Well, that’s the thing, it was always our intent to say this is a very complex situation. It’s not just one thing. Even before this episode, there’s not one word that Darius says to her that I don’t 100 percent agree with in terms of modern psychological therapy and yet there’s this sense of wait a minute, what’s wrong with this picture? So it’s walking a fine line — any more than that I can’t say without giving things away.
Juliette has this kind of addictive streak where she just throws herself into things. We saw it last season with Hallie and the church and now we’re seeing her do it again with Darius. Did the Darius story line come about as a catalyst for this big sexual abuse reveal or was Darius part of it regardless?
I think it was at the same time. In other words, we wanted a process whereby she could go deeper. When you think about what that process could be and where you can create story, yeah she could’ve gotten into therapy, but this just gave us many more dramatic possibilities than just simple therapy.
How is this going to affect her relationship with Avery? He’s always stuck by her, but he really doesn’t trust Darius and now he’s sending her home broken.
I wish I could just tell you what’s happening because there’s great stuff coming, but it’s also not simple; this is a complicated road. I can say this: he will certainly be very moved and affected by what he learns — anyone would be — and very supportive, but at the same time he continues to have his doubts about the organization itself and how controlling they are. The story will continue and a lot of other big things are going to happen — more than that, I just can’t say!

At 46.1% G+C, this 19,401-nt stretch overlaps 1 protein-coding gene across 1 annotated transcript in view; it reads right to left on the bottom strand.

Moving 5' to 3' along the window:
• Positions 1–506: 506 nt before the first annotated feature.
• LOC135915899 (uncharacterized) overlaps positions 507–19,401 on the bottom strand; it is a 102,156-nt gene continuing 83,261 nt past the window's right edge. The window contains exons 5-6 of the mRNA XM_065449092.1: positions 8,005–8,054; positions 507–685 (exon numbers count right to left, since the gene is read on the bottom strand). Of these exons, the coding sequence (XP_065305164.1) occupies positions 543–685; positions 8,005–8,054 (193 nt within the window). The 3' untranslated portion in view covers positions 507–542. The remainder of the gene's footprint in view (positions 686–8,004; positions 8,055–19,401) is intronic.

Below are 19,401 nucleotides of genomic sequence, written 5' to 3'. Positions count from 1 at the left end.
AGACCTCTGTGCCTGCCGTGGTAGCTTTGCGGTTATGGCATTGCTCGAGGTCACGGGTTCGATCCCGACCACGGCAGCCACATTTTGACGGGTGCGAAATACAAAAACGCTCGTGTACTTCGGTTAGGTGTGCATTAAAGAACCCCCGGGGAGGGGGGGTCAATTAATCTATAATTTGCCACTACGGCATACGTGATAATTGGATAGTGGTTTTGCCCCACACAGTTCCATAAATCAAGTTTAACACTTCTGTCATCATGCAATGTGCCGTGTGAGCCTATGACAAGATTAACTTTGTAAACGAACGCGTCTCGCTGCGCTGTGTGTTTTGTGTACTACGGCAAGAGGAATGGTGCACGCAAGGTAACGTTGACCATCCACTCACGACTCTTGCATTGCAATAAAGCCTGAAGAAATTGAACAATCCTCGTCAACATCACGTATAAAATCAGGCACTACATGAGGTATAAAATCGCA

Let’s talk about Hayden’s acting in that scene and the one immediately following it. She just looks completely broken sitting there with the blanket around her. Was it hard for her to go there?
I stand in awe of Hayden, I really do. I find her to be the most extraordinary actress. She goes where she has to go and she does it with so little fuss. That was probably take one. She’s just, “That’s what you need? Okay, I’m doing it.” She’s amazing that way. She just has an understanding of what the story needs and she finds it in herself and she goes there. She was very supportive of the part. It’s been hard for her at times on this series to play the things that she’s been asked to play, but I get the feeling that she feels good about the story line and where it’s going and, certainly, she’s been utterly game at playing all these things.
To switch gears completely, I have to mention the ‘NSYNC moment with the guys performing “Tearin’ Up My Heart” at the end. Did you think you needed that as light relief after the Juliette bombshell?
I didn’t think of it that way. It’s interesting when you have this many characters and this many story lines in an episode, you have to develop them independently of each other. The ‘NSYNC moment was not in response to Juliette, it was really in response to the boys themselves. It was a way of saying, wait a minute, we’re here to have fun and we forgot that and what could we do that’s fun? So, it’s an interesting counterpoint to Juliette, but I don’t think that was our instinct. That was a happy surprise.
It was one of the best musical moments I’ve seen on TV recently. Were the guys game to do it?
I will say two of them were game and one of them was going “I don’t think I would do this,” and I had to talk them into it but I won’t tell you who it is! In the end they all just went for it.
Nashville airs Thursdays at 9 p.m. ET on CMT.